Sand Sensory Play
Inside: Sand sensory bin for toddlers and preschoolers. An indoor winter activity for kids.
We played with sand…and all is calm to tell you about it.
Now, I know. The majority of us believe sand should stay where it belongs.
THE BEACH. Amiright?!
But here is the difference when you bring sand into your home and use for sensory play. It does not mix with water. Keeping your sand dry makes it a lot easier to vacuum and carry on to cooking dinner post clean-up.
The bonus perk with sand sensory bin?
You don’t even need to sneak home a bag of sand from your next trip to Mexico. (insert me dreaming about my next beach trip) In fact, sand is sold at most craft stores along with Amazon. Because, duh, what doesn’t Amazon carry? Straight to your door in 48 hours. Yes, please.
RELATED: Curious what to do with your toddler and preschooler all day? These activity cards will help.
Exploring Texture. The real win.
Exploring different textures is the way children navigate themselves through the world around them.
From very early on they discover textures such as:
The list goes on, and every touch is stimulating the brain sending new information to connect with what has already been learned.
Touch and textures is one of the most valuable tools you can share with your toddler and preschooler.
Sand sensory bins are simple!
You don’t need much to make sand sensory play inviting. In fact, I took a quick look around my home and viola!, a sand sensory bin was born.
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The sand timer seals tight, but does come loose with pressure. You want to keep this close to your plastic bin.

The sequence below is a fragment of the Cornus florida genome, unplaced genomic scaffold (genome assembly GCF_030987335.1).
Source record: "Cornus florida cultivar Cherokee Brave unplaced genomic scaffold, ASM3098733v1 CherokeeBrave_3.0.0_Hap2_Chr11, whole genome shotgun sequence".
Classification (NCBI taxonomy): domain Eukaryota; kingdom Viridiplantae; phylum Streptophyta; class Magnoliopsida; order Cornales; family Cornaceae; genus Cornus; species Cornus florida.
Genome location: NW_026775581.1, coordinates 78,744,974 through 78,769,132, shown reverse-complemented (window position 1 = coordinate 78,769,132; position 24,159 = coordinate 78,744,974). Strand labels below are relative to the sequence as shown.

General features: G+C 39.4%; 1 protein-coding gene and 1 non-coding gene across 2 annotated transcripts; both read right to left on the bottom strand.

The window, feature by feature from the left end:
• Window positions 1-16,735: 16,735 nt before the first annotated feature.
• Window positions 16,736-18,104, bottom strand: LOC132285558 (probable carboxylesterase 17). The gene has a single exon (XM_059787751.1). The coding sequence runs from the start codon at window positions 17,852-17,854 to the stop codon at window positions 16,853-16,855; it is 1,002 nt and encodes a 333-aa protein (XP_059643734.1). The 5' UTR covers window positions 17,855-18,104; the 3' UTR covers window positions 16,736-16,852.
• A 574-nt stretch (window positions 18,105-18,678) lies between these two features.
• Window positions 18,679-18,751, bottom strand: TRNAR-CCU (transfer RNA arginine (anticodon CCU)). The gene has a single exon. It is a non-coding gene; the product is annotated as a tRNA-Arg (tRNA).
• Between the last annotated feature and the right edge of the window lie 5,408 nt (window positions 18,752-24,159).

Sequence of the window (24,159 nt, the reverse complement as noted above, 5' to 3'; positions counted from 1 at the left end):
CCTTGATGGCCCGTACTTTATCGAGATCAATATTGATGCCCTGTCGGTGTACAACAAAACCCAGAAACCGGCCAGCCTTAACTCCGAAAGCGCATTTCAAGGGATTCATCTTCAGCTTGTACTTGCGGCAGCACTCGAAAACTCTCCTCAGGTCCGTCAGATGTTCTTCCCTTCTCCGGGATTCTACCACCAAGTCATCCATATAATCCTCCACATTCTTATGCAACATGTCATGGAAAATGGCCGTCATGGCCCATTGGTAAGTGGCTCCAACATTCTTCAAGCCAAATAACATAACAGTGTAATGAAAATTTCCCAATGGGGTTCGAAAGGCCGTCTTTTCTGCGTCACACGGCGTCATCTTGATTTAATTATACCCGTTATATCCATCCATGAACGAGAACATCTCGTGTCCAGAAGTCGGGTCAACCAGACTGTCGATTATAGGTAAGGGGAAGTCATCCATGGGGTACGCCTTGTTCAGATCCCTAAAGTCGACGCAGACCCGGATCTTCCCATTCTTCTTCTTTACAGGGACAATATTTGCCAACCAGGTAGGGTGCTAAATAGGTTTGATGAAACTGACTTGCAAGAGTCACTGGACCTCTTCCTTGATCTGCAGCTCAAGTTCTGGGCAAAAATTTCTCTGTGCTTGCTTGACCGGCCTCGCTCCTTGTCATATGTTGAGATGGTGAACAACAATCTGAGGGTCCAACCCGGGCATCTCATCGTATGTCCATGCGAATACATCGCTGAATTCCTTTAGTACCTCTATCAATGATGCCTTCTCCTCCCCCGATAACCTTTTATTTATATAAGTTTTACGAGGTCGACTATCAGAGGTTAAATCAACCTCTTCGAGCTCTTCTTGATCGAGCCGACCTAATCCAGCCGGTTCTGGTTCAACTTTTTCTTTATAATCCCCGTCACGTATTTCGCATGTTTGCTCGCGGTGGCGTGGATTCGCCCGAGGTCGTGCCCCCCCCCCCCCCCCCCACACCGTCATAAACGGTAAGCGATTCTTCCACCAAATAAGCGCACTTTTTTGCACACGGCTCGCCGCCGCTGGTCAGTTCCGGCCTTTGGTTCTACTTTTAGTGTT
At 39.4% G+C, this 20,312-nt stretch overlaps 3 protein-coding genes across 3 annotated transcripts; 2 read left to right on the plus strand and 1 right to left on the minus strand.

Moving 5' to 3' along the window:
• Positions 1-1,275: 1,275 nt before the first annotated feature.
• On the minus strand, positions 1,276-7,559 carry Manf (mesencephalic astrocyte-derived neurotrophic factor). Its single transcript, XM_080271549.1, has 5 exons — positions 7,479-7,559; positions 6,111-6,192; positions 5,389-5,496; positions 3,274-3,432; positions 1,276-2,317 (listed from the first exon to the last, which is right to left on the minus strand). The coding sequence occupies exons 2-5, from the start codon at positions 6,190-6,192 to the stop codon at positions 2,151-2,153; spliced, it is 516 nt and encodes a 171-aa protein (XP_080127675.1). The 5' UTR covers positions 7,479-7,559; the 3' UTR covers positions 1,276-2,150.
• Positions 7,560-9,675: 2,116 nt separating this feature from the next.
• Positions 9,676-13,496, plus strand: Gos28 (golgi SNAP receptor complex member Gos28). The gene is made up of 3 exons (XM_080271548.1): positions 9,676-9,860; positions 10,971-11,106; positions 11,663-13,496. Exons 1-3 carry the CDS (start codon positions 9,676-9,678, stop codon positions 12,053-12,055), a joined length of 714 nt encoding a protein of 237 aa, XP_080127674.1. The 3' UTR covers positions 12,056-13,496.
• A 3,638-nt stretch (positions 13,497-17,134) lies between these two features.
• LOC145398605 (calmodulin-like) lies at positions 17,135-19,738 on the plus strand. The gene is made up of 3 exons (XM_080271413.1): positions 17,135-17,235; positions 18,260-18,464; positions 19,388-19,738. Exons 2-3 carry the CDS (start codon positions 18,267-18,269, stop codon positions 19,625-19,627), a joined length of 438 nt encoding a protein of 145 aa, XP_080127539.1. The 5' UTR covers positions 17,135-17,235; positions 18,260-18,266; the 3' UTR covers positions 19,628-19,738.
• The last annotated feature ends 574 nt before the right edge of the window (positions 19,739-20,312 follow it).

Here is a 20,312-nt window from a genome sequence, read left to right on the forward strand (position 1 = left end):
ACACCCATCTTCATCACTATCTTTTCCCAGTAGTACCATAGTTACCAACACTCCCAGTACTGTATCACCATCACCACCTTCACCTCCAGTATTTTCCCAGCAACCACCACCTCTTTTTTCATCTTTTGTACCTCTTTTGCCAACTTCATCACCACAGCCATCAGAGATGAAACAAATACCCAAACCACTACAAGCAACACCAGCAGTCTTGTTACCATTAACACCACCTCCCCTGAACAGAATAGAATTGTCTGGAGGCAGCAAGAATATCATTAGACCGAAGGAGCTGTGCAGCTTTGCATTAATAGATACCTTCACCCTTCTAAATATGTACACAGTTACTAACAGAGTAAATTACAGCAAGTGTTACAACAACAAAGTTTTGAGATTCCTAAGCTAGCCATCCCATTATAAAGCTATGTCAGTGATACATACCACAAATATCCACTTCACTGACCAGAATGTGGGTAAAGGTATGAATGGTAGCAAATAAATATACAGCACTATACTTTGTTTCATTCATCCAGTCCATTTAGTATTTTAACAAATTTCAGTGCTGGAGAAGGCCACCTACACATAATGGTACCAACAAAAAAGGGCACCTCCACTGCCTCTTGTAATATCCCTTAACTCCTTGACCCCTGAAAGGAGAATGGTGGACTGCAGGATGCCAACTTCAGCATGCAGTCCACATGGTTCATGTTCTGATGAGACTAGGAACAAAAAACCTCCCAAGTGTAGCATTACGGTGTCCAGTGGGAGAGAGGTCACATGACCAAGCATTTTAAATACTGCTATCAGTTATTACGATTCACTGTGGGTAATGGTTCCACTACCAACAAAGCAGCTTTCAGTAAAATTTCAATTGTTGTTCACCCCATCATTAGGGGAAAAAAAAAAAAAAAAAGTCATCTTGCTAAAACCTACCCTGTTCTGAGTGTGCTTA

If you want a sand that molds together and is less grainy, try kinetic sand.
Looking to learn more about how your toddler connects everyday items to key concepts?
Loose Parts and Loose Parts Two are some of my favorite books to guide my approach to learning.
Remember, your one-year-old is in ‘training”.
Do I allow my one-year-old to climb into the sand sensory bin?
I do! Feeling texture on little feet is a wonderful experience.
Do I allow my one-year-old to fill up his measuring cup and walk it around the kitchen?
I do NOT.
Keep in mind you are helping your one-year-old understand boundaries.
In this case, I reinforce using key words.
“Let’s put the sane INTO the bin. Can you come POUR it in here?” - point to the bin
“We keep the sand in the bin. Let’s see if you can DUMP it right here??” - point to where you want the sand to go.
If these do not work, and sand gets thrown, keep in mind that your one-year-old is learning. Remain calm and remove them from the play area. You can say, “We do not throw the sand.” as you walk them away.
Then try again later in the afternoon or another day. Practice. Practice. Practice.
Training now, will pay off later.
This is not my three-year-olds first sensory rodeo. I know with him, the training has paid off and can confidently leave for a couple minutes and not come back to a giant mess.